How to Avoid a Personal Freakout
A freakout is a common term for losing control.
It happens to everyone, at some point.
But it does happen to some more than others.
Everyone has witnessed a movie where the leading character slaps another to help them "get it together" after losing it. This slap across the face is designed to shake up the character to get back to seeing things clearly - in an effort to make a good decision in chaos.
- An irrational investor will read a news headline, panic and think s/he better sell
- A tennis player will freakout when serving down match point after double-faulting
- A parent will panic when their son/daughter misses curfew for the first time
- A quarterback throws a low percentage pass while under pressure
The freakout is a trick of the mind. It's not actually reality. It's how the mind travels in and out of the trigger. Here's to work around a freakout:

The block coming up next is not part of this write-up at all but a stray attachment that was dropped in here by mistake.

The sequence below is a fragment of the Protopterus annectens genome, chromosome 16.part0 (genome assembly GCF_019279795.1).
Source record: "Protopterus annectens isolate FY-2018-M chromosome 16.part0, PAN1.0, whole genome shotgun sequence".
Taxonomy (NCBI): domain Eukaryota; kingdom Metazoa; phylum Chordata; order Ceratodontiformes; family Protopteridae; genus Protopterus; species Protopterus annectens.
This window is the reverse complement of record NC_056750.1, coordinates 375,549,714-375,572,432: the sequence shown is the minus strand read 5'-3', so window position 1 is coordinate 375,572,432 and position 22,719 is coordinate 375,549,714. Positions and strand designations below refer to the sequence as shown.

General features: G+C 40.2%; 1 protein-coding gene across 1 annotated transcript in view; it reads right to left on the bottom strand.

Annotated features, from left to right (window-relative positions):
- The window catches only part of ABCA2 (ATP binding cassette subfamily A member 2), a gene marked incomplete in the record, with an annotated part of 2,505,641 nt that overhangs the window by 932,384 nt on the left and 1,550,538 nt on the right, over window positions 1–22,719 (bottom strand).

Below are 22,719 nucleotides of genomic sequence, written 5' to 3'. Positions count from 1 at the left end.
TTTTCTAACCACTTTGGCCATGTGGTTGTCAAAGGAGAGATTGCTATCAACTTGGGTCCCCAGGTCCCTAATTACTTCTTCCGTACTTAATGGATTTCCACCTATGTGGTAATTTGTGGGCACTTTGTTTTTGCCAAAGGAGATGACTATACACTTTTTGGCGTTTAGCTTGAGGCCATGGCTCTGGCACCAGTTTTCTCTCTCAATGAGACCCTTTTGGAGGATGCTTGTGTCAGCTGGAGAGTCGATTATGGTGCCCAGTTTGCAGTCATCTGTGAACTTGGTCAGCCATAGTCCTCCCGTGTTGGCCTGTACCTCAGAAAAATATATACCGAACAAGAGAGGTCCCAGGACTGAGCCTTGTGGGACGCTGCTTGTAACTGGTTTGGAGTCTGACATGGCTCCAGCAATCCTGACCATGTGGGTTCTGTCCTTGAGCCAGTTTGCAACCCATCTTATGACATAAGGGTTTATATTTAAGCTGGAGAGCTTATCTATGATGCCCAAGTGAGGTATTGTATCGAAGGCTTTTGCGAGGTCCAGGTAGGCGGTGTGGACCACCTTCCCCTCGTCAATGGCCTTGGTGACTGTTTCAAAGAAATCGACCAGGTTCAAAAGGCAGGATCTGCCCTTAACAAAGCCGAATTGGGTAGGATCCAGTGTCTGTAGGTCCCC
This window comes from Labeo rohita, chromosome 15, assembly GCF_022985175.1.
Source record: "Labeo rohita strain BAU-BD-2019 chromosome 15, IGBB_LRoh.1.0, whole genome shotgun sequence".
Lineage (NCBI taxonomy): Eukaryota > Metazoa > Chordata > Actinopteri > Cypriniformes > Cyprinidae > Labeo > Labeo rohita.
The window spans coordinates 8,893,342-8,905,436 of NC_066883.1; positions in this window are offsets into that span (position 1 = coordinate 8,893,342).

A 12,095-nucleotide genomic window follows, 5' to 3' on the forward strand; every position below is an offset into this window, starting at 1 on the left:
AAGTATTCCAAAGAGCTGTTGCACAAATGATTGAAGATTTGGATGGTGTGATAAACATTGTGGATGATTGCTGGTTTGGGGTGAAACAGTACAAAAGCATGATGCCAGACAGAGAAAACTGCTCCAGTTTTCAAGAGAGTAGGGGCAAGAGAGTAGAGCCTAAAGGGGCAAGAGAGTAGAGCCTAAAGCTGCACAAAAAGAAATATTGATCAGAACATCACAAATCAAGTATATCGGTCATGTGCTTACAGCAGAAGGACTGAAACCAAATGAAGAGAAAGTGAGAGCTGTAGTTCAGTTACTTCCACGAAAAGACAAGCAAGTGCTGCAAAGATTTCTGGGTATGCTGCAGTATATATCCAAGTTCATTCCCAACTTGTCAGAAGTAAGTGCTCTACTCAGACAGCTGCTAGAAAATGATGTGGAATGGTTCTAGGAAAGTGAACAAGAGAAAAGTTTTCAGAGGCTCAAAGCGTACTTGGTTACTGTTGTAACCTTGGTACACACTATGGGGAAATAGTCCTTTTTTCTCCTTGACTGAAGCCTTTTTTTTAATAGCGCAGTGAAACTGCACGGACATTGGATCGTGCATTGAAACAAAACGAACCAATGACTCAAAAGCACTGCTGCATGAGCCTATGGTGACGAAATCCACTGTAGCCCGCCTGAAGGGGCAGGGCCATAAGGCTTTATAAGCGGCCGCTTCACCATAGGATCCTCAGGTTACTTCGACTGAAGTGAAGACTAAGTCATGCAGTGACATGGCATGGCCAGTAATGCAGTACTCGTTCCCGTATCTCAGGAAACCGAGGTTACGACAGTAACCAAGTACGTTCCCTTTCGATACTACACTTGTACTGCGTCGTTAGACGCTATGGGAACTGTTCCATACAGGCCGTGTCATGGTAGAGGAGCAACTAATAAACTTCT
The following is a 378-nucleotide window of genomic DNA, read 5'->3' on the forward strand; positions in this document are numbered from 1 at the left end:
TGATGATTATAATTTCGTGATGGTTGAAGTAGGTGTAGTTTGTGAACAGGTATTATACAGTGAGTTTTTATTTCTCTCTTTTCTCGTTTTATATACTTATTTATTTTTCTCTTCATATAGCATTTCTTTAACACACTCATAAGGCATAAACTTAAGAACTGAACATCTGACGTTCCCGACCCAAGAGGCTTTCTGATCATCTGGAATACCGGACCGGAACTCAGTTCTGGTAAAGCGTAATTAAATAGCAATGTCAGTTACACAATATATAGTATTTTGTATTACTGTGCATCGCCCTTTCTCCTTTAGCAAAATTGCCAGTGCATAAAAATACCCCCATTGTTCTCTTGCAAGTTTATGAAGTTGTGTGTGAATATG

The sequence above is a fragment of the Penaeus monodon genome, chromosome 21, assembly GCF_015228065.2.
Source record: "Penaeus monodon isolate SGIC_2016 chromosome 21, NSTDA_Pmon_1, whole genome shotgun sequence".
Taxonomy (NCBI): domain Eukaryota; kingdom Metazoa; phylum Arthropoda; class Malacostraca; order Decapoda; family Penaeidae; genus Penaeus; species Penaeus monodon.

- Did you know that if you put spoiled milk back in the fridge, it will soon be ready to drink again? ... Not really. But this is the cause of the first freakout: Regret about the past. Get over it. The sooner the better. Throw away the milk and start fresh.
- Next, is thinking too far in the future. A serious source of anxiety. What will happen if you strike out? What will happen if you lose this point? What will happen if your drop the ball? Squash this thinking the moment you notice this creeping in. Pull yourself together by focusing on the many concentration techniques.
- Rafael Nadal has won over 100 matches after LOSING the first set. He has learned to come from behind probably more frequently than he'd like. This last cause of a freakout is 'not liking your situation'. While some people may thrive in this situation, being down and having to fight back is not favored by anyone. If you find yourself down, but not out, try "observing it." That is, see yourself from a bird's eye view 30,000 feet up as if you were watching a movie and pull yourself together.
Then get to work.